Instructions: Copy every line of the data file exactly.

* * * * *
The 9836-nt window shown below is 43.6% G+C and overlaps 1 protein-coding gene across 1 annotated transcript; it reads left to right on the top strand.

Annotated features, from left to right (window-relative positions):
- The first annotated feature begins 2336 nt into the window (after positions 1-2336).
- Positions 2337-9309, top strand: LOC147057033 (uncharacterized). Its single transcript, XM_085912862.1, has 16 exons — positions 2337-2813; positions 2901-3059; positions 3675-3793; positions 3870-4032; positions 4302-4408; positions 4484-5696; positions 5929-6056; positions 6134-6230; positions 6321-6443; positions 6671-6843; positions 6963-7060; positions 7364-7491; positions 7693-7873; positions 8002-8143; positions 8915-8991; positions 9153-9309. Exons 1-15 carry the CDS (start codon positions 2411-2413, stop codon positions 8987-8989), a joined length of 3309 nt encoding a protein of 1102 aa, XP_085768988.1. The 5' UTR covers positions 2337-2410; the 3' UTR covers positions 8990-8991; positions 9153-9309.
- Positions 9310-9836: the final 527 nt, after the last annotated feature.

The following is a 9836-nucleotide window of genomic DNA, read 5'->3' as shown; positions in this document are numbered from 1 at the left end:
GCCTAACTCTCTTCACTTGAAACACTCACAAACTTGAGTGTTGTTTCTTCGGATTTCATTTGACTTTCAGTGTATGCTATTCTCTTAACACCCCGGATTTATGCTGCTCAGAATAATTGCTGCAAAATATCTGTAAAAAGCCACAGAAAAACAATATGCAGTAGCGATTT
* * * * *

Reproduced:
The 9836-nt window shown below is 43.6% G+C and overlaps 1 protein-coding gene across 1 annotated transcript; it reads left to right on the top strand.

Annotated features, from left to right (window-relative positions):
- The first annotated feature begins 2336 nt into the window (after positions 1-2336).
- Positions 2337-9309, top strand: LOC147057033 (uncharacterized). Its single transcript, XM_085912862.1, has 16 exons — positions 2337-2813; positions 2901-3059; positions 3675-3793; positions 3870-4032; positions 4302-4408; positions 4484-5696; positions 5929-6056; positions 6134-6230; positions 6321-6443; positions 6671-6843; positions 6963-7060; positions 7364-7491; positions 7693-7873; positions 8002-8143; positions 8915-8991; positions 9153-9309. Exons 1-15 carry the CDS (start codon positions 2411-2413, stop codon positions 8987-8989), a joined length of 3309 nt encoding a protein of 1102 aa, XP_085768988.1. The 5' UTR covers positions 2337-2410; the 3' UTR covers positions 8990-8991; positions 9153-9309.
- Positions 9310-9836: the final 527 nt, after the last annotated feature.

The following is a 9836-nucleotide window of genomic DNA, read 5'->3' as shown; positions in this document are numbered from 1 at the left end:
GCCTAACTCTCTTCACTTGAAACACTCACAAACTTGAGTGTTGTTTCTTCGGATTTCATTTGACTTTCAGTGTATGCTATTCTCTTAACACCCCGGATTTATGCTGCTCAGAATAATTGCTGCAAAATATCTGTAAAAAGCCACAGAAAAACAATATGCAGTAGCGATTT